depo-medrol.jpgWhat is cortisone?

Corticosteroids are medications that are commonly injected into the body to help relieve pain and inflammation.  Examples of corticosteroids include: Depo-Medrol(Methylprednisolone), Kenalog(Triamcinolone), and Celestone(Betamethasone). Many people refer to these corticosteroid injections as “Cortisone” injections.  The injections usually contain a corticosteroid medication and a local anesthetic.  They're most commonly injected into joints such as the ankle, elbow, hip, knee, shoulder, spine or wrist.  At Central Alberta Orthopedics patients may receive injections with Depo-Medrol mixed with a local anaesthetic such as Lidocaine. 

How do cortisone injections work?

The medications are synthetically formulated to mimic the steroid hormone cortisone, which is produced by the adrenal gland and released in response to stress. Intra-articular corticosteroids reduce synovial blood flow and alter local collagen synthesis. They have also been shown to decrease the local inflammatory modulator response by mechanisms such as interfering with inflammatory cell adhesion, interrupting cytokines like IL-1, and impairing leukotriene and prostaglandin synthesis.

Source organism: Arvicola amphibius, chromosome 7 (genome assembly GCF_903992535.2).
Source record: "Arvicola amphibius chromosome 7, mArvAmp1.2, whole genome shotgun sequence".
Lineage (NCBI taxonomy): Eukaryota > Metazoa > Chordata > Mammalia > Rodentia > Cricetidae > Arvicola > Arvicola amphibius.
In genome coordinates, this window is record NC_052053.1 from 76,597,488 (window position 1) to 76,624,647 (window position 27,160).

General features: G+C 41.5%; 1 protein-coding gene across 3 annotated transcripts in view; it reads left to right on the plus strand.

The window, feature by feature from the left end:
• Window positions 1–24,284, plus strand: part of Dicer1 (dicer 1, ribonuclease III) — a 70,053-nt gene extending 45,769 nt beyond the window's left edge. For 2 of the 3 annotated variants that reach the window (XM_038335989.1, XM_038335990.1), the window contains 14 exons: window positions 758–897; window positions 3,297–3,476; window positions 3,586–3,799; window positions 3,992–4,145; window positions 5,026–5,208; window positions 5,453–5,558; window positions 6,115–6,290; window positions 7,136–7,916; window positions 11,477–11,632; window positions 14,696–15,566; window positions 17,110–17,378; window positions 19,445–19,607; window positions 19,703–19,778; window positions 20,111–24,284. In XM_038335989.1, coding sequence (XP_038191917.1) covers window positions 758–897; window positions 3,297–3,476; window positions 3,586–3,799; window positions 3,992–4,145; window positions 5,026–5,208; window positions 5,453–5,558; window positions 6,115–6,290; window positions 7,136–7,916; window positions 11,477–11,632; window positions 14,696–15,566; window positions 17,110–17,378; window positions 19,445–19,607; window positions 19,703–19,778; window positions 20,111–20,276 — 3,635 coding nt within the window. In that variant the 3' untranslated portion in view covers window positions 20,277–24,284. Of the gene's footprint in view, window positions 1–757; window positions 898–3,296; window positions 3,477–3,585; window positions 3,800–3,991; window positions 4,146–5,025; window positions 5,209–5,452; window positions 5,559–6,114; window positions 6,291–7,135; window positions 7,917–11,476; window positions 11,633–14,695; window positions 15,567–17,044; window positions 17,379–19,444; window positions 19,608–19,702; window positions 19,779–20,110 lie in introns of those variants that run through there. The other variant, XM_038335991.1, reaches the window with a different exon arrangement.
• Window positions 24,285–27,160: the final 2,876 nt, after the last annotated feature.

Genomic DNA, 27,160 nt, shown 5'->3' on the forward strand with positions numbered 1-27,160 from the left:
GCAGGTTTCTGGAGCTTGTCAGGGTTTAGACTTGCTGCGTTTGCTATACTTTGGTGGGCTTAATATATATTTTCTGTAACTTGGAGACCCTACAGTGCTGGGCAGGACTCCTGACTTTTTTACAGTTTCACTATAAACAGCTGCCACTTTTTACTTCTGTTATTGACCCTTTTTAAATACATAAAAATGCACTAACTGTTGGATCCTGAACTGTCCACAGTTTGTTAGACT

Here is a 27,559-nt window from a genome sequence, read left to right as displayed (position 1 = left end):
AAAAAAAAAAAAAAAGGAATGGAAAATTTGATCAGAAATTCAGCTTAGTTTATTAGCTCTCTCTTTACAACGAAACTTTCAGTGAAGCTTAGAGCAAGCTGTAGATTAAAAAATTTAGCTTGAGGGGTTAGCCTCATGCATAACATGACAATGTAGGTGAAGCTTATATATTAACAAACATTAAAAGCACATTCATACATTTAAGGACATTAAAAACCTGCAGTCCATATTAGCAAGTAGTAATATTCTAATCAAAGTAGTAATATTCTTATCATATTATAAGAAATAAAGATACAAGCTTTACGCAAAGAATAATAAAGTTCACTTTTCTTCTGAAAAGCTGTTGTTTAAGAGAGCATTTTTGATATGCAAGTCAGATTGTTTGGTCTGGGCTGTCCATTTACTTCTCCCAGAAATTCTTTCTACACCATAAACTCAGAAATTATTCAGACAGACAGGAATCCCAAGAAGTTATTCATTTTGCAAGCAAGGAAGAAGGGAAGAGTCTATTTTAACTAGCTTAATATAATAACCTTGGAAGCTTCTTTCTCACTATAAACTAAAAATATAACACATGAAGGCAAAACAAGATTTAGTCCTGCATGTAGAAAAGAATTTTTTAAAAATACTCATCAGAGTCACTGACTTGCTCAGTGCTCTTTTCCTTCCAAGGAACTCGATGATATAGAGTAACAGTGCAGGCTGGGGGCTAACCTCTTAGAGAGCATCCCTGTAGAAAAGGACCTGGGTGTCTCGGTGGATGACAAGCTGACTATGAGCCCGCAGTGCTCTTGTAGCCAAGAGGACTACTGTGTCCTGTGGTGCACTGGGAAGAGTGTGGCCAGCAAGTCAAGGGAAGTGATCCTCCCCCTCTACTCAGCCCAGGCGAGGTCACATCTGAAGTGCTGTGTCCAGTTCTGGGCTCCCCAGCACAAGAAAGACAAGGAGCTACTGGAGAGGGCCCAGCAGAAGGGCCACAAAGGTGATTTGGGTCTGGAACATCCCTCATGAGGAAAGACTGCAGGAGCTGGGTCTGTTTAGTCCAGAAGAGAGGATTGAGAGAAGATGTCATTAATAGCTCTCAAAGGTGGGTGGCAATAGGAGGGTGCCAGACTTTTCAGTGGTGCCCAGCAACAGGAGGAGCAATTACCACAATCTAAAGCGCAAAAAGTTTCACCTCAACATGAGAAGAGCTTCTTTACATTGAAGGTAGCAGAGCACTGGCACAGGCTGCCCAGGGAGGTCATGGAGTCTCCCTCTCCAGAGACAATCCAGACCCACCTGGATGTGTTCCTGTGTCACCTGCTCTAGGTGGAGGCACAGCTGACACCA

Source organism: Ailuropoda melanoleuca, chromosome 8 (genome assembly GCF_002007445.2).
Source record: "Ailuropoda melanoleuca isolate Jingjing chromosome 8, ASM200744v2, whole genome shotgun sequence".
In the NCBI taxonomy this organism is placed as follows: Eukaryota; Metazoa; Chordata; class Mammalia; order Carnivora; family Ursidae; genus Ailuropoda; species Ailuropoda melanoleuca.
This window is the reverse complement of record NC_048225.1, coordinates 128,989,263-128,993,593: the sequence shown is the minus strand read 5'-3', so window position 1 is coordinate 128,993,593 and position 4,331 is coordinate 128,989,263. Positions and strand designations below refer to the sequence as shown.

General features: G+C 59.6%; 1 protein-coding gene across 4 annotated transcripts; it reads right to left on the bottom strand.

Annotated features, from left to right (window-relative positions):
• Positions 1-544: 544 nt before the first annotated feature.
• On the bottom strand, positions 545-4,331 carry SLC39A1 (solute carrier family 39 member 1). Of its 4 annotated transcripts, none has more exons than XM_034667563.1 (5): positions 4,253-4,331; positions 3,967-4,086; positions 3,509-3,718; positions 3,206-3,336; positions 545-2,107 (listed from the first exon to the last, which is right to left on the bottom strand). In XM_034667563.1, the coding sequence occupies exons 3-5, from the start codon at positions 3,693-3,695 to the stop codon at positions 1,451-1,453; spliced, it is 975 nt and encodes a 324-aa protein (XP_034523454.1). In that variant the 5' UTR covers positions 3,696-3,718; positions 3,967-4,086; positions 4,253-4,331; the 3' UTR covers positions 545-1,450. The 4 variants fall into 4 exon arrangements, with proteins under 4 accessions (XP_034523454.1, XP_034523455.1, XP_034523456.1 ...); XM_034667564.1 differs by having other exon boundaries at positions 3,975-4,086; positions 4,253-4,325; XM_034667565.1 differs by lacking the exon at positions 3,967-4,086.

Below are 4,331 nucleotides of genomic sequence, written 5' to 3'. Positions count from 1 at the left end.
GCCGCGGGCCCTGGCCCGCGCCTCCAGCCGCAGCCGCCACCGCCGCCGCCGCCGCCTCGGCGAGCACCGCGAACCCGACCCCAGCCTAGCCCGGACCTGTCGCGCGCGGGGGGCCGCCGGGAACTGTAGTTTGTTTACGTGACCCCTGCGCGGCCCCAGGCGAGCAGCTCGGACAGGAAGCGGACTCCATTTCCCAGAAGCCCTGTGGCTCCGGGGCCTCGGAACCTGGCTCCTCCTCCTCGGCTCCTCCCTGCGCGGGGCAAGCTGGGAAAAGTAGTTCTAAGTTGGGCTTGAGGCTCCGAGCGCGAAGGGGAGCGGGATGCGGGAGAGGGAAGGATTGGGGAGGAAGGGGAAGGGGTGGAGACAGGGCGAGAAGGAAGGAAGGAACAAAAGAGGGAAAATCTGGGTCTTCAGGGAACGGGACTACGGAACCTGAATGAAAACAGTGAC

What are the risks associated with corticosteroid injection?
Side effects can include:
  • Cartilage damage
  • Death of nearby bone
  • Joint infection
  • Nerve damage
  • Temporary facial flushing
  • Temporary flare of pain and inflammation in the joint
  • Temporary increase in blood sugar
  • Tendon weakening or rupture
  • Thinning of nearby bone (osteoporosis)
  • Thinning of skin and soft tissue around the injection site
  • Whitening or lightening of the skin around the injection site

There's concern that repeated cortisone shots might damage the cartilage within a joint. Cortisone injections are usually limited to less than once every 3 months and in certain areas then may be an upper limit as to how many total injections will be allowed.

What to expect after the injection?
Results of cortisone shots typically depend on the reason for the treatment. Cortisone shots commonly cause a temporary flare in pain and inflammation for up to 48 hours after the injection. After that, your pain and inflammation of the affected joint should decrease, and can last up to several months.
Is there a cost associated with a Cortisone injection?
The Alberta Health Care Insurance Plan pays for many of the services you receive from your doctor.  However, the government plan does not cover certain uninsured services. Any fee requested will be discussed with you before providing an uninsured service.  Payment will be expected when you receive this service.
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